Wednesday, March 31, 2010

How to Make Your Own Drop Spindle

Yesterday we went to visit the mamas that gave us all of our wool and their new babies. This mama had triplets! It is common for sheep to have twins and not unusual for them to have triplets. Can you imagine?

The babies are not so gentle either.

We are thankful for the wool that the sheep so generously give with their annual shearing.

Our family has continued to wash, pick, and now card the wool using two dog brushes. We picked the kind of dog brush with metal bristles.


Three of our children and I have been enjoying our new handmade drop spindles. We ordered circular wooden disks (or large wheels) from this online shop (http://www.cherrytreetoys.com). They are 3 inches in diameter. Next we bought dowel and cup hooks from our local hardware store. When you order the large wheel, take note of the diameter of the hole because that is the diameter of the dowel you will need. In our case it was 1/4 inch dowel. For each spindle, you will need about 12 inches of dowel.

For the end hooks, buy cup hooks 1/2 inch.

Put some wood glue about three to four inches from the top of the dowel and then slide the wheel onto the dowel so it covers the glue. Some glue will ooze out - just wipe it with a rag. Screw the cup hook hook into the bottom of the dowel closest to the wheel.

Now if you have a coping saw or a small saw, you will need to make a notch in the wheel. Just saw into the wheel about 1/8 of an inch or so, this will guide the spun yarn.

Once the notch is made, make sure that the open end of the hook is spun in the opposite direction of the notch, this will prevent your yarn from slipping out.

That is it! Please ask questions if this isn't clear. I will show some pictures about how to use the drop spindle next.

Warm wishes, Tonya

13 comments:

  1. When I first tried to learn to spin, it was on a drop spindle. In my case, it was an accurate description! LOL I dropped more than I spun. I wish I could use it more accurately! It is very portable! I love the sheepies!

    ReplyDelete
  2. Thank you for these directions! We'd love to make some for our 9 year old and 6 year old. In another year, I plan to get my own wheel, and our own sheep! :)
    What a beautiful mama ewe- is she nursing all 3 babies willingly? I had heard somewhere that sometimes if they have 3 they will reject one- is that true?

    ReplyDelete
  3. Dear Tonya,
    Thank you so much for sharing these instructions for how to make a spindle! What a beautiful mama sheep with babes...
    Warmly
    Linda

    ReplyDelete
  4. She is nursing all three... I know that some ewes, on occasion, will reject their babies, whether there is one, two, or three.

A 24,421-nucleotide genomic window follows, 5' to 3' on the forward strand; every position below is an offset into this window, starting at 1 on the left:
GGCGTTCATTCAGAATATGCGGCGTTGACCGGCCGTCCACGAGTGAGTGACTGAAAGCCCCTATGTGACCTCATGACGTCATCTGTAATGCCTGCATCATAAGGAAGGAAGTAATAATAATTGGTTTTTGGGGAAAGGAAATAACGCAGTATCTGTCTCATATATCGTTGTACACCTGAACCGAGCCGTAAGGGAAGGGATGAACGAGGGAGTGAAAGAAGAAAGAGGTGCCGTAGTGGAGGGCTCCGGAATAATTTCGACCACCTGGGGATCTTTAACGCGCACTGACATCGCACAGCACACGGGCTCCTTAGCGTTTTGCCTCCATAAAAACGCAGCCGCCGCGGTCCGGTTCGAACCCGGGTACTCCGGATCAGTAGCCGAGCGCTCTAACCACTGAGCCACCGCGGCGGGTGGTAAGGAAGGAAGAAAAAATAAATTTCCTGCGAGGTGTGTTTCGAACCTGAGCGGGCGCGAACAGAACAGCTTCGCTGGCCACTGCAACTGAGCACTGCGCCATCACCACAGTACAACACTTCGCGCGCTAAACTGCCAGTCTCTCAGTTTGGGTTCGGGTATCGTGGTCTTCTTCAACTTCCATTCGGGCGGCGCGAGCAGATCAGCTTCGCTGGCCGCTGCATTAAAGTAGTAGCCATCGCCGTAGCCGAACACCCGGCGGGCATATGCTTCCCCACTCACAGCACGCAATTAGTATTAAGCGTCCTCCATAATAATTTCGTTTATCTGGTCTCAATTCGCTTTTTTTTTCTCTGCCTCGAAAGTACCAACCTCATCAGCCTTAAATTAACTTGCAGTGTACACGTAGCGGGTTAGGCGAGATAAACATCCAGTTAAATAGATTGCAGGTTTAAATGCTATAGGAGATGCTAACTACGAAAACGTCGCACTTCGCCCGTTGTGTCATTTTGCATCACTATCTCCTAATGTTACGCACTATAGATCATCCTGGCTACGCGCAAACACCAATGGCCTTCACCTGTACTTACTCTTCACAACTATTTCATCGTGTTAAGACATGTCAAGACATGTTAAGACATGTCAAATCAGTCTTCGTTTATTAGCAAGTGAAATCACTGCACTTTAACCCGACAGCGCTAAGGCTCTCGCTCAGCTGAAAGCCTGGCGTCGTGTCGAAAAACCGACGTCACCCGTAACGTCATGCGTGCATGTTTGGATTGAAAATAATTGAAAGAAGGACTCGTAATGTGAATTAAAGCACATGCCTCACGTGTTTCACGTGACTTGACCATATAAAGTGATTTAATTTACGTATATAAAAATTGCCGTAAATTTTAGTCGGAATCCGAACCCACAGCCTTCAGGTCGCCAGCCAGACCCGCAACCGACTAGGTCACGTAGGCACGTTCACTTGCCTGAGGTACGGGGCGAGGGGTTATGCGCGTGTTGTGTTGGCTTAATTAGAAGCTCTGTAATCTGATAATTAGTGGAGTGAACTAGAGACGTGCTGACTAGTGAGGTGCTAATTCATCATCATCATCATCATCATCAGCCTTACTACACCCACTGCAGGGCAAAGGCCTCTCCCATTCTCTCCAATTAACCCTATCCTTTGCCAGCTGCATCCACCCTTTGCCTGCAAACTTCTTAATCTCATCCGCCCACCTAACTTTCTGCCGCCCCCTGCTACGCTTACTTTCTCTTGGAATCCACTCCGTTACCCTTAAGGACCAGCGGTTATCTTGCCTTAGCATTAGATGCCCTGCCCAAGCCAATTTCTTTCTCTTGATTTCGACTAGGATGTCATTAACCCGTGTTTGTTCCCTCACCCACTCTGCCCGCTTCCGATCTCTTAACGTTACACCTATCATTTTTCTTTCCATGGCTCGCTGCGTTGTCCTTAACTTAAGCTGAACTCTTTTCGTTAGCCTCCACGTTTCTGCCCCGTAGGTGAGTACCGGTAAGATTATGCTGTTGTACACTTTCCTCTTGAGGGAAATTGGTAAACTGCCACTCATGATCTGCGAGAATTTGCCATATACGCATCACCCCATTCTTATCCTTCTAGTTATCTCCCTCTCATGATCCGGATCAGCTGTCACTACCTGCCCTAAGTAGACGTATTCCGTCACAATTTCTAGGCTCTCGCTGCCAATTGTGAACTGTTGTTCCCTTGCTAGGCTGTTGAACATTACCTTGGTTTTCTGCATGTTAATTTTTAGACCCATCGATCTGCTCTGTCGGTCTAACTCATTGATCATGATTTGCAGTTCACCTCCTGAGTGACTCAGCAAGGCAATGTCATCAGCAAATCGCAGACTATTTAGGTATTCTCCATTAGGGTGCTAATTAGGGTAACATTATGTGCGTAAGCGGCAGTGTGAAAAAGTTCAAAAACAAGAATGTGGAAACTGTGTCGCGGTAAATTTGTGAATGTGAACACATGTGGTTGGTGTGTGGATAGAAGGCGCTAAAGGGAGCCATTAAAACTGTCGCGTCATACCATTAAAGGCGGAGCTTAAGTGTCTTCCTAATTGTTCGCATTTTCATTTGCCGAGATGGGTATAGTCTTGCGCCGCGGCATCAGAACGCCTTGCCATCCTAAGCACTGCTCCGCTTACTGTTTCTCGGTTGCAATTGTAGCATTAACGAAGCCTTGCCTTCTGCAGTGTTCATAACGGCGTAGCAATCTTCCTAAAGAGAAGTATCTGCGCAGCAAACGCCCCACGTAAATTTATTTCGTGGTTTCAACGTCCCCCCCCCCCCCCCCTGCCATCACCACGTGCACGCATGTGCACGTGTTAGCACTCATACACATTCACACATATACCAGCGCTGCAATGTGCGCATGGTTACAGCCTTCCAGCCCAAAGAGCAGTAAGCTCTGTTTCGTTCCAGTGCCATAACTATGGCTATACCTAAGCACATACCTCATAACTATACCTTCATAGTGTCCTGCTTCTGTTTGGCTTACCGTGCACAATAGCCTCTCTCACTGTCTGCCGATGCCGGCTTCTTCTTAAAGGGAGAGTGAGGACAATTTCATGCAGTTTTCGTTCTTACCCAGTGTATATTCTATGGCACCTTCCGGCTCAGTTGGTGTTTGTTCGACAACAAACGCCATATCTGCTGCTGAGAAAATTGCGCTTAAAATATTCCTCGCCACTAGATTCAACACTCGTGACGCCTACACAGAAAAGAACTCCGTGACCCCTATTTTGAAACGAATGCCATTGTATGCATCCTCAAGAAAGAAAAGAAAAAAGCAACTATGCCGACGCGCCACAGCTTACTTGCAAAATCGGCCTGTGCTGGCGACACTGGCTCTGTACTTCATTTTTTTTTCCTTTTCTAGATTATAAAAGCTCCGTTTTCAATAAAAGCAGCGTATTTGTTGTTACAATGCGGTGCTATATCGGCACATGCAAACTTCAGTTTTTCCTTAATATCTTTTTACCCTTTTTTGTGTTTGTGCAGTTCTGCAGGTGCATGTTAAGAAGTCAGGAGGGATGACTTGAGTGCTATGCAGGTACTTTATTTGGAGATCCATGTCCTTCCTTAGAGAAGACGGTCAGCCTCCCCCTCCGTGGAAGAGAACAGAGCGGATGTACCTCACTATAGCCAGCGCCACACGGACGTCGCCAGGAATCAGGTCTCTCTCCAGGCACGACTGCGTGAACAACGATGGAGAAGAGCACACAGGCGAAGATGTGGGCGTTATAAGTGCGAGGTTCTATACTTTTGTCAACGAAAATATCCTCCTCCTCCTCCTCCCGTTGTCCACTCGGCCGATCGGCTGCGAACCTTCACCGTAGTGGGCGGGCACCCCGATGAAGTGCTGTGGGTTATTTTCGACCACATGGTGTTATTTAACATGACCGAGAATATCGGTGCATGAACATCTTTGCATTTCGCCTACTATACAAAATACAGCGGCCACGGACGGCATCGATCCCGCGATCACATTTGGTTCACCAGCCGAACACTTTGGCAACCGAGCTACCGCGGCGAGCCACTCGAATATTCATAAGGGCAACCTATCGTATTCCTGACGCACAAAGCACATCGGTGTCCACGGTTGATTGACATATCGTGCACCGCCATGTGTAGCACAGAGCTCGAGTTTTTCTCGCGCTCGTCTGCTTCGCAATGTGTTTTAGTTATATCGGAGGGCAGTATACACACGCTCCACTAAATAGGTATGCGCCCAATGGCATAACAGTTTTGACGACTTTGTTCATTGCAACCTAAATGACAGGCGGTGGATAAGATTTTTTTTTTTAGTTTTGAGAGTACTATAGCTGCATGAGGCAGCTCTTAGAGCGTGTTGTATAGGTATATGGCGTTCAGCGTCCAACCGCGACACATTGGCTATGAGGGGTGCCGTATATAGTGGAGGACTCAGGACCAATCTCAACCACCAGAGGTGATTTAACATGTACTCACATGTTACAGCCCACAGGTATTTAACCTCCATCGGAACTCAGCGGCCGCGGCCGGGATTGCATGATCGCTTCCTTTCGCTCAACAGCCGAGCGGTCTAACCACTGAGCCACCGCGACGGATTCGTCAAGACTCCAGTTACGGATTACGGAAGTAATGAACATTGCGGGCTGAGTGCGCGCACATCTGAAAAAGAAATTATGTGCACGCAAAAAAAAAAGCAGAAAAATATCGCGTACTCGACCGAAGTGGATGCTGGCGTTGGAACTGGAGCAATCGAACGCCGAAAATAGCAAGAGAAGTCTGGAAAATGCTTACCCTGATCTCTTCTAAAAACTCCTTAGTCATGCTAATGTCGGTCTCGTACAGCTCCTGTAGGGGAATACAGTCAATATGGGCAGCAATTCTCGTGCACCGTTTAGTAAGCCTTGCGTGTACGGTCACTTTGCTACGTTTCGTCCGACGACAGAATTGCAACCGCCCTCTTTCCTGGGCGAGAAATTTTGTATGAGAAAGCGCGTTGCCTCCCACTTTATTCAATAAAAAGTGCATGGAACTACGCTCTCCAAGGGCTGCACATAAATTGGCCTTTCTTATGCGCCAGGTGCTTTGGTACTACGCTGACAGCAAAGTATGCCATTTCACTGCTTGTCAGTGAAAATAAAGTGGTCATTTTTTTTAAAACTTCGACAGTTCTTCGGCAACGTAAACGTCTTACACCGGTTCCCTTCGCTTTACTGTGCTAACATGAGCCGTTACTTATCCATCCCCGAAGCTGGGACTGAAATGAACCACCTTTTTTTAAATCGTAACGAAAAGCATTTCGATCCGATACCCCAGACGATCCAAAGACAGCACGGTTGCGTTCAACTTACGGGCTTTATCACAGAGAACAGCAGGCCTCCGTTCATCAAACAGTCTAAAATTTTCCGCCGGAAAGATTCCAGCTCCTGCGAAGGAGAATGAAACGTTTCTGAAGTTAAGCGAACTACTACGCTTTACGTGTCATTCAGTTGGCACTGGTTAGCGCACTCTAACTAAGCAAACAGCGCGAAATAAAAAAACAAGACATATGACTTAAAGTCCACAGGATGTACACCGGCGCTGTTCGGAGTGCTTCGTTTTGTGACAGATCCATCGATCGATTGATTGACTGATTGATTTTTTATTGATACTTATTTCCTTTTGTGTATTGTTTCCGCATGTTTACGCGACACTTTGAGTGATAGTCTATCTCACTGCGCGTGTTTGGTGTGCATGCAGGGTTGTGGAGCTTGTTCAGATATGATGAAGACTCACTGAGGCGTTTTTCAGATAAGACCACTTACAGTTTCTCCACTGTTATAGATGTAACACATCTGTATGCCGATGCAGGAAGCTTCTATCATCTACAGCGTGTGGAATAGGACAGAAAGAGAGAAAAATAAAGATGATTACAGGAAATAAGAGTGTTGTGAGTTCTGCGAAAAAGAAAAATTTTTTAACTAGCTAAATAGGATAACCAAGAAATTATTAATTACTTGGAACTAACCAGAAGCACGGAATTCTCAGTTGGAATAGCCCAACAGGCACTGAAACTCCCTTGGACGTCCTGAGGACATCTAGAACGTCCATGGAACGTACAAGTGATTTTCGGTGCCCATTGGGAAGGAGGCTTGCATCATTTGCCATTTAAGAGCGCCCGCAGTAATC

Warm wishes, Tonya

    ReplyDelete
  5. Y'know ... I have no idea what a drop spindle is, much less how to use one, but I'm fascinated by this tutorial anyway -- thank you!

    ReplyDelete
  6. Wow, this is AMAZING!! Thank you so much for sharing

    ReplyDelete
  7. would love to try this! bookmarking this page! thanks.

    ReplyDelete
  8. "Processing" the wool was one thing I was hoping to do while we're interning on the farm. We got to take part in the shearing but so far, the processing part just hasn't happened! I'm still not sure he knows what he'll do with it all!

    ReplyDelete
  9. Thanks for sharing the photo of the triplets. I didn't realize it was somewhat common for that to happen.
    Blessings
    Diane

    ReplyDelete
  10. Awww...look at those beautiful sheep! What kind are they? My ewes always have twins....not any triplets yet. I love the drop spindles that you and your talented family have been crafting. What beautiful work you all do. My son tried spinning on my wheel the other day. He enjoyed it but thought it was very hard too. I hope you are having a nice weekend Tonya....it sure looks like you're having some beautiful weather.
    love from,
    sara

    ReplyDelete
  11. Just created my own drop spindle thanks to this lovely tutorial -- thank you so much for sharing it!

    ReplyDelete
  12. You could also try creating a Navajo spindle instead of a drop spindle. It is much larger, has a bottom whorl (the disk goes on the bottom of the spindle rather than the top), and I've been told that it's a bit easier to learn on since you don't have to worry about the roving breaking and the spindle falling. It's the same basic construction process, only you use a larger disc and a longer dowel, you sharpen both points, and you don't use a hook.

    I just got a Navajo spindle at a local sheep ranch a couple weeks ago, and I'm looking forward to seeing how it compares to my drop spindle. It's so big that it's hard to imagine spinning fine yarn on it!

    ReplyDelete